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Archaeologist Becca Peixotto Talks about Legendary Homo Naledi Expedition

Alumna shares her path from AU to South Africa’s Rising Star Cave

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For Becca Peixotto, it all started out with a Facebook ad seeking “specialized cavers and spelunkers with excellent archaeological, palaeontological, and excavation skills.”

At the time, Peixotto was an AU anthropology PhD student and graduate of AU’s Public Anthropology master’s program. She had all the required skills and expertise, so she answered the ad — and became part of the team that made one of the biggest archaeological discoveries in recent years: a new species of human relative named Homo naledi. The excavation in Johannesburg’s Rising Star Cave was heralded across the world and has changed the way scientists think about human origins.

More recently, Peixotto once again contributed to a major scientific finding involving Homo naledi. This time, she was part of an international team of researchers that revealed the first partial skull of a Homo naledi child found in the remote depths of the Rising Star cave — a child who died almost 250,000 years ago.

We asked Pexiotto about her path from American University to the Rising Star Cave, the implications of her important scientific discoveries, what’s next in her career, and her advice to budding archaeologists.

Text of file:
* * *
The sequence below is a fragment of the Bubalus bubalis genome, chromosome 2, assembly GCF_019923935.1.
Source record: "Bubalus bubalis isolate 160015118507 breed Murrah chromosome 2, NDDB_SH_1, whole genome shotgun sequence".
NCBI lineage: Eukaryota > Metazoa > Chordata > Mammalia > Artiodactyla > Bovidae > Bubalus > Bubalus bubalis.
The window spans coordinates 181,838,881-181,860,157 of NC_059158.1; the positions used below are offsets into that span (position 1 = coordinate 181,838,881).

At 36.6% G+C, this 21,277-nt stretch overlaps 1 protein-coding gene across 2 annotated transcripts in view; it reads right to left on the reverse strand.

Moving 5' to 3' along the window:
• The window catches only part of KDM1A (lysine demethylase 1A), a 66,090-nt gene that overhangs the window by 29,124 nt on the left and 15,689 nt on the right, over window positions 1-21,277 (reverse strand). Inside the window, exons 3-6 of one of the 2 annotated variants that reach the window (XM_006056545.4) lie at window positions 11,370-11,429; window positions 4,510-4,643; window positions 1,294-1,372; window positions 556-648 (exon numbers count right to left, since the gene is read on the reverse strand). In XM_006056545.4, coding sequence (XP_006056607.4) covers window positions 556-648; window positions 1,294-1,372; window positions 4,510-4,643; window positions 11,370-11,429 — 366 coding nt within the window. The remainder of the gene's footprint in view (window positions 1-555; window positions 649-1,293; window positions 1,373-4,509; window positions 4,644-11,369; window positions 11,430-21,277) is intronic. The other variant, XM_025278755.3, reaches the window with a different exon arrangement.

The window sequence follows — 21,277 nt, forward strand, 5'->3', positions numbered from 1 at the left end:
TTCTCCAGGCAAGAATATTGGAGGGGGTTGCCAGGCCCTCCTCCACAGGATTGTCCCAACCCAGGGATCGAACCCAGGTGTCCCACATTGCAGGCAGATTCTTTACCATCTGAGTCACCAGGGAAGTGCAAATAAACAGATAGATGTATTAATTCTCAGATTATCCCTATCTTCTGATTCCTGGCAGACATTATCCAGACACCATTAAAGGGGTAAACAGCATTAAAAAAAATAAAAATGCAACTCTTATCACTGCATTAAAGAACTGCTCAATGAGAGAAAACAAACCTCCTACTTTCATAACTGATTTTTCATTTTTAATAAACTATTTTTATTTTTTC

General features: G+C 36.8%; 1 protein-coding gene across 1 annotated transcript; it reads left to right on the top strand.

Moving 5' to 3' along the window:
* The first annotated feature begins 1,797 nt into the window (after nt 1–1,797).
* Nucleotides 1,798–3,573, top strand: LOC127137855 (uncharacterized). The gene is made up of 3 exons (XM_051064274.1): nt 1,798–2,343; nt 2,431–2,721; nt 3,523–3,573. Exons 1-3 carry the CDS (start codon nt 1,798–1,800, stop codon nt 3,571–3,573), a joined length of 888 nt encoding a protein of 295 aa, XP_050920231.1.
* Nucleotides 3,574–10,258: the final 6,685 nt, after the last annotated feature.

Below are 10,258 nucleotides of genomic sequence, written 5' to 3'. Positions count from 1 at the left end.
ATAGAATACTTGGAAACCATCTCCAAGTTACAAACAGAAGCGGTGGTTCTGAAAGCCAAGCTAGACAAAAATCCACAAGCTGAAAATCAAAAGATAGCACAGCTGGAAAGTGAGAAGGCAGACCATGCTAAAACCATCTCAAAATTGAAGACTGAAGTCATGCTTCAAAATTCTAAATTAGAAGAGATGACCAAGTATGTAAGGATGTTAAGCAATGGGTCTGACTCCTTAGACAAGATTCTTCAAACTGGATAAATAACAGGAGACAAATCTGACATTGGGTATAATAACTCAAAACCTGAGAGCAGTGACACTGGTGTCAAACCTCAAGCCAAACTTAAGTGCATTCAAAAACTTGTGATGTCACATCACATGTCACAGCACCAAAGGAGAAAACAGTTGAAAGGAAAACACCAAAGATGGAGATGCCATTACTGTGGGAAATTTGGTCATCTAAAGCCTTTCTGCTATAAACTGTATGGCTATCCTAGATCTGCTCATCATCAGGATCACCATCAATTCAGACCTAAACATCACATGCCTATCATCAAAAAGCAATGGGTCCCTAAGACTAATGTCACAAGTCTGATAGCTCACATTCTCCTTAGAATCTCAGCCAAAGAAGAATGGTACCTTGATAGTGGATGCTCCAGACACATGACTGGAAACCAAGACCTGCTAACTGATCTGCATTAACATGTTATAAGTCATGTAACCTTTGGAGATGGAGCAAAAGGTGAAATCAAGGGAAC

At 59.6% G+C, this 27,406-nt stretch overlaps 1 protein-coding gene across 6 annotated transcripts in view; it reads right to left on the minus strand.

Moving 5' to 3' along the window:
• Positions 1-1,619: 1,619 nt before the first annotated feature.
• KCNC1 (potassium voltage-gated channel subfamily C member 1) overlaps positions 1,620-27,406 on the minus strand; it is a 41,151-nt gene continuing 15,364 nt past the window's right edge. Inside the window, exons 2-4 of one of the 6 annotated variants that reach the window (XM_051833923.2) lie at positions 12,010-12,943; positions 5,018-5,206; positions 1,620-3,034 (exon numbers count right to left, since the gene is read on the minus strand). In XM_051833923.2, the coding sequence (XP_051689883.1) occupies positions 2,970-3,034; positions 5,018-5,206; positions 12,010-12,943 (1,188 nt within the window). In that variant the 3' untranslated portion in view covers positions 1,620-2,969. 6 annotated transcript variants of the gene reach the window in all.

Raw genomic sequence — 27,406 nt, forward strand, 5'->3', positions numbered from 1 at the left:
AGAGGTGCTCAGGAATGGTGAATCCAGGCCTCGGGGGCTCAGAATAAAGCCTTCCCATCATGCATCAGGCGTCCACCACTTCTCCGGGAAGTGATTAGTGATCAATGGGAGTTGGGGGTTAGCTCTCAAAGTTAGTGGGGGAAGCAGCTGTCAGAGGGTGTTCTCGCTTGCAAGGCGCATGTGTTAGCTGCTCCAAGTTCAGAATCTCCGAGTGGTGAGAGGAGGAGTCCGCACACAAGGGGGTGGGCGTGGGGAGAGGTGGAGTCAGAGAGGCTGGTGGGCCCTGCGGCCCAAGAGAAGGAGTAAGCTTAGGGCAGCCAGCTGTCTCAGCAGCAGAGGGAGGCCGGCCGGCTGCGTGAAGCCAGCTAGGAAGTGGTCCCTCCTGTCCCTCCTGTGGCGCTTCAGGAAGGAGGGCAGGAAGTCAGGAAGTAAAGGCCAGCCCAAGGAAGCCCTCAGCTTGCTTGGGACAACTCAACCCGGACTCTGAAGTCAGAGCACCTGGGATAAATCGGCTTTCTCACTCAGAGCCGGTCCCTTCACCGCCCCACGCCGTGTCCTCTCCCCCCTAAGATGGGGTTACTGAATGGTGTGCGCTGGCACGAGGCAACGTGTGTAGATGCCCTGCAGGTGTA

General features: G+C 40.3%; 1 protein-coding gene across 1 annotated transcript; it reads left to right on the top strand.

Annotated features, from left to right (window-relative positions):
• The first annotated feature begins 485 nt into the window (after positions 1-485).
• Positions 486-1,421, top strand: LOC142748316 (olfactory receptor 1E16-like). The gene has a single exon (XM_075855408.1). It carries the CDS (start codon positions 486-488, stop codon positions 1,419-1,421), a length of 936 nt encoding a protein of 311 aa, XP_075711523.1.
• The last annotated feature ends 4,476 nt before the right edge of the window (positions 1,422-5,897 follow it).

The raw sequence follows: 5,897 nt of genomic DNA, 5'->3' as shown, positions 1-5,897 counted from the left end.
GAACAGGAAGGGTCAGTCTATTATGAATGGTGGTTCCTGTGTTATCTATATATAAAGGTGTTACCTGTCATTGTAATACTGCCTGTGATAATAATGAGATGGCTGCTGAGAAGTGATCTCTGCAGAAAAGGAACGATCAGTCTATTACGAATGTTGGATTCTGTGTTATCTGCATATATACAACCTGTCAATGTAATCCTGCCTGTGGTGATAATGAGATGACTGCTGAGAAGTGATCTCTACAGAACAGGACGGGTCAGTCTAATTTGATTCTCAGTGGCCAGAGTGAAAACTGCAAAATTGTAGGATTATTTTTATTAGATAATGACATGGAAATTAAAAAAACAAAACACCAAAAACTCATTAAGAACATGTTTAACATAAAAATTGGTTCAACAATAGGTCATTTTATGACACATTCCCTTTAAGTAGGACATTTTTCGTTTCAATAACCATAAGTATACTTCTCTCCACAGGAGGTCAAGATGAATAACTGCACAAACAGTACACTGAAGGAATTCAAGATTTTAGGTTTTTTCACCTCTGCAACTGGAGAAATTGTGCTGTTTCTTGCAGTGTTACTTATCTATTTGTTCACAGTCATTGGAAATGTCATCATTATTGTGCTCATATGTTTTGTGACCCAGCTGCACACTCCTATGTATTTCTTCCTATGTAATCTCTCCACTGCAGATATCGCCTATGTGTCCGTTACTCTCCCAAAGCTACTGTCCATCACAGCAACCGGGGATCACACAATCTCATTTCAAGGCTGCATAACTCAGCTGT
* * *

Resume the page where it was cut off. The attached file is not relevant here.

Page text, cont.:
During your time at AU, you worked with Professor Dan Sayers to excavate historic African American settlements in the Great Dismal Swamp in Virginia and North Carolina. Can you describe how this work prepared you for your future career — and how you originally got the opportunity to become part of the Rising Star Cave expedition?

Becca Peixotto with a helmet on, smilingI completed my MA in Public Anthropology with an archaeology focus at AU in spring 2013 and was taking a “gap year” to apply to PhD programs. In late October, an AU colleague sent me a post she saw on Facebook looking for paleoanthropologists or archaeologists with caving and climbing experience. My previous career was in outdoor education, so I had professional experience in climbing, caving, and other similar activities.

I applied and soon found myself on a plane to South Africa!  

Working with Professor Dan Sayers in the Great Dismal Swamp was great preparation because I learned to do detailed excavations in really challenging environmental conditions.

To maintain focus on the task at hand while also paying attention to the safety of yourself and your teammates is very important when working in a cave setting. Professor Sayers also modelled how excavations should be driven by meaningful questions and evidence rather than just for the sake of digging. That foundation helped me collaborate with the Rising Star team when we had decisions to make about where to excavate next.

Can you share a little about what you've been doing since then, and how you joined this latest excavation?

Partial skull of LetiPartial skull of Leti. University of the Witwatersrand.

The work in the Rising Star Cave did not stop after the first expedition in November 2013. We kept going back to the cave for more exploration and excavation right up to the start of the pandemic, and my South African colleagues have even managed a little work there since March 2020.

We found the “Leti” fossils in 2017 while I was Archaeologist in Residence at AU. I am grateful that the faculty in the Anthropology Department supported my continued involvement with the Rising Star Expeditions throughout my PhD and beyond, even though it is very different from my dissertation topic.